Mr Byres: I think the database is fine. The database is the facts that have been reported. I have no reason to think that there are problems with the underlying data.

Senator ROBERTS: We have just discussed that a branch is labelled as a branch even if it doesn’t have face-to-face operation?

Mr Byres: Well, as I said before, our definition says a branch should have—and you had the definition there—cash and then there was other face-to-face. That is the definition. That should be the way in which that is—

Senator ROBERTS: The database is wrong.

Mr Byres: Well, I’m not sure it is, but we can go away and have another look at that issue for you.

QuestionWhy didn’t Mr Byres tell Senator Roberts (and by extension parliament) that APRA was aware of the errors and had already corrected the largest cohort of them by that stage?

Question: Why did APRA report in the 2022 ADIPOP publication that classification errors by Rabobank and another foreign bank had been corrected but made no admission the previous year that around double the number of errors involving Bendigo and Adelaide/Rural Bank had been revised in not only the 2021 data, but in historic data dating back to 2019 as well?

Question: Is APRA going to properly inform the industry, general public and media that its points or presence statistics dating back to when the ADIPOP database was first set up two decades ago have been significantly over-reporting service levels in regional Australia?

Question: How is APRA going to handle the correction of its statistics dating back to 2001?

Question: APRA and the Treasurer’s office were both in possession of a list of other incorrectly classified bank sites owned by ANZ, NAB, the Commonwealth and Westpac before the publication of this year’s ADIPOP data. Why did APRA knowingly publish incorrect data?

Question: Why did APRA only correct the two NAB sites that were raised by Senator Roberts in Senate Estimates and leave another 14 sites with exactly the same format that it was aware of in this year’s data?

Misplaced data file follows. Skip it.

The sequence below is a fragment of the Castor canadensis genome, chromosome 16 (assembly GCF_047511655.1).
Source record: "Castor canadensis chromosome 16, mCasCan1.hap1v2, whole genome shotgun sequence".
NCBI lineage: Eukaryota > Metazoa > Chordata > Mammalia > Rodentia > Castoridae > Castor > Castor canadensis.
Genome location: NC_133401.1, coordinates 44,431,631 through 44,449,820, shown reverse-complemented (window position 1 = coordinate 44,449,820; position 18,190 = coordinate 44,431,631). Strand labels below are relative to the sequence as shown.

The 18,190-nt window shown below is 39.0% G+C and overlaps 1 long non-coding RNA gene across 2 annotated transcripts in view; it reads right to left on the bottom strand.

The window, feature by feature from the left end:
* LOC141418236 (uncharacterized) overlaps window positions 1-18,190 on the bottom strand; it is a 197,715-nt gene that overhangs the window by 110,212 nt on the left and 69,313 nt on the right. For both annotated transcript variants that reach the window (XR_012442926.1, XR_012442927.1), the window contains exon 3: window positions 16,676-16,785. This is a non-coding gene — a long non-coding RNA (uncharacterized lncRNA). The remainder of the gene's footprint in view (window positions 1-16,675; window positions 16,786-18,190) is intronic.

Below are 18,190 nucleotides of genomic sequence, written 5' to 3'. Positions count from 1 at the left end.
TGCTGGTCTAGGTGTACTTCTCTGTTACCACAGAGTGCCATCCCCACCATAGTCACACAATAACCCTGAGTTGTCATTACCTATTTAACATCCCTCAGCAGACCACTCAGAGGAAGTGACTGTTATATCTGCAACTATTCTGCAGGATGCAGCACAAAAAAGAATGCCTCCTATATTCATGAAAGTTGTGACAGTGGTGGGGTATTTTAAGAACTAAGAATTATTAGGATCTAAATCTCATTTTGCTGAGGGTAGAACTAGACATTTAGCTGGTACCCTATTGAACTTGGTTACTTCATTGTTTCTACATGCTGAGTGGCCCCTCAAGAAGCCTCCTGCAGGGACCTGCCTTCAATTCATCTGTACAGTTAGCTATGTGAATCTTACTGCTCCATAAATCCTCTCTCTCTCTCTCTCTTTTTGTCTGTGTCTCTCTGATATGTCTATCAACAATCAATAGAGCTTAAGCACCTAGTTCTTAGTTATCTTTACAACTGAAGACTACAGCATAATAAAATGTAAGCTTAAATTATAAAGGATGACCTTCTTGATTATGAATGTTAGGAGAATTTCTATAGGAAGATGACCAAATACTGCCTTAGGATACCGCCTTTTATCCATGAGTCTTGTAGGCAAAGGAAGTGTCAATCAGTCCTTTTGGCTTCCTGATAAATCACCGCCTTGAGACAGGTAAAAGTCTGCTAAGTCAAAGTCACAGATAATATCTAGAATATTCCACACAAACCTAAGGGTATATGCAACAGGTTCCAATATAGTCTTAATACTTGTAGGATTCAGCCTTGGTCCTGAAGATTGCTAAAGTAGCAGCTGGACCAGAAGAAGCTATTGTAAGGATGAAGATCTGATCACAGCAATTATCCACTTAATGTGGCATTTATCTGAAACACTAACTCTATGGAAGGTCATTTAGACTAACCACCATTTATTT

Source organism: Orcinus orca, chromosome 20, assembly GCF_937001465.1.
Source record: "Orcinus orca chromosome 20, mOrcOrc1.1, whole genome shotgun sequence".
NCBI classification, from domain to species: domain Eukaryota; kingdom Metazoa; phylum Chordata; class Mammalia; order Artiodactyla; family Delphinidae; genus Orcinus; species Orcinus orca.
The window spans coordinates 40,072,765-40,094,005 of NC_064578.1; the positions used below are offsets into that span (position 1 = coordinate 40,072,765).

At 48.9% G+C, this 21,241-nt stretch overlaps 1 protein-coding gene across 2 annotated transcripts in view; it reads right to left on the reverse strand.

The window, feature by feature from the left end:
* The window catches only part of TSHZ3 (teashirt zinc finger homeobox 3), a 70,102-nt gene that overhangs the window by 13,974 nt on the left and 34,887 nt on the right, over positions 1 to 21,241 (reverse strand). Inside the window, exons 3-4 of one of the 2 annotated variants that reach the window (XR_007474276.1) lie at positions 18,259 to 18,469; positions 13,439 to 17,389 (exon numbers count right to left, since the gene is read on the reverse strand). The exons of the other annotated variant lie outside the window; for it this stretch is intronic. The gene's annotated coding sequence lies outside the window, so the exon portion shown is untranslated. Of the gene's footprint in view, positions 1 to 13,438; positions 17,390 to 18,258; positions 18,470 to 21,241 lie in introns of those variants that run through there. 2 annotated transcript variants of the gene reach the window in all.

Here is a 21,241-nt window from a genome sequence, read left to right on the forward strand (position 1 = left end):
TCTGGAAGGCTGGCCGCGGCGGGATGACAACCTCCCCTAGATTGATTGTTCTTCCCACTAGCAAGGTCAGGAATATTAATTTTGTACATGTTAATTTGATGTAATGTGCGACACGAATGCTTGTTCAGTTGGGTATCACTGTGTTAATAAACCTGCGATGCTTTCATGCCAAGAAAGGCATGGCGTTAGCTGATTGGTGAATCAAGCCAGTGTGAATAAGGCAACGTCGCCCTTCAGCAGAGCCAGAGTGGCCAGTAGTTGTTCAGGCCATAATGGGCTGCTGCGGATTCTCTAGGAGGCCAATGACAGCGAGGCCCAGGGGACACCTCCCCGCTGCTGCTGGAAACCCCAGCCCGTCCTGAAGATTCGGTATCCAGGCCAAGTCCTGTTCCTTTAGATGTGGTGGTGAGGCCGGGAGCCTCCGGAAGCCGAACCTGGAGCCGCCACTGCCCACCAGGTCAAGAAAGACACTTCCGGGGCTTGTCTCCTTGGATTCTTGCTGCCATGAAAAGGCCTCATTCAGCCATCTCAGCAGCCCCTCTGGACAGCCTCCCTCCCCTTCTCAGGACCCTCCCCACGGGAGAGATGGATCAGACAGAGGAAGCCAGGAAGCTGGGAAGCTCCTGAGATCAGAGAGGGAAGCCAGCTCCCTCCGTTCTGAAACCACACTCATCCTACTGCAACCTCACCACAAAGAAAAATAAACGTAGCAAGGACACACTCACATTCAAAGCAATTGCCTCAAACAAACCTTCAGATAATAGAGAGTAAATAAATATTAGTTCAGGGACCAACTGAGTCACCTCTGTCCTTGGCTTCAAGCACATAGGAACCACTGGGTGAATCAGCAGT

Question: Given the significance of the reporting errors by the Bendigo and Adelaide Bank/Rural Bank and Rabobank, I ask again, has APRA/will APRA proceed with any disciplinary action under The Financial Sector (Collection of Data) Act?

Question: Is there anything APRA wishes to say in reply to the fact it has been significantly over-stating regional branch numbers for decades due to false reporting by banking institutions?

APRA’s response

You may attribute the following statement to an APRA spokesperson.

APRA has no further comment.

“Although there are no legal or prudential requirements for Australian banks to own or operate branches or ATMs, APRA collects and publishes data each year on bank branches, ATMs and other customer service facilities as part of its financial sector data collection role. APRA’s reporting standard ARS 796.0 Points of Presence includes a definition of a bank branch, which is only used for data collection purposes and does not place any obligations on banks in regards to whether – or how – they operate branches.

In response to questions about the continued appropriateness of the definition, APRA made inquiries into the data reported by banks, credit unions and building societies for inclusion in the annual authorised deposit-taking institutions (ADI) points of presence statistics publication. This included consideration of different branch structures and their alignment to the reporting standard definition. As a result, the latest statistics contain a number of revisions, including the recategorisation of 168 branches as “other face-to-face”. In cases where branches were staffed and offered customers the ability to withdraw or deposit cash using ATMs, APRA considered that those facilities continued to meet its definition of a branch. In line with recommendation seven of the Regional Banking Taskforce, APRA will commence a review of its points of presence collection, including the branch definition, when the points of presence collection is next subject to public consultation in early 2023.”

This article appeared on The Regional on 25 October 2022.

Related story: APRA’s clean-up of bank data errors leaves statistics in chaos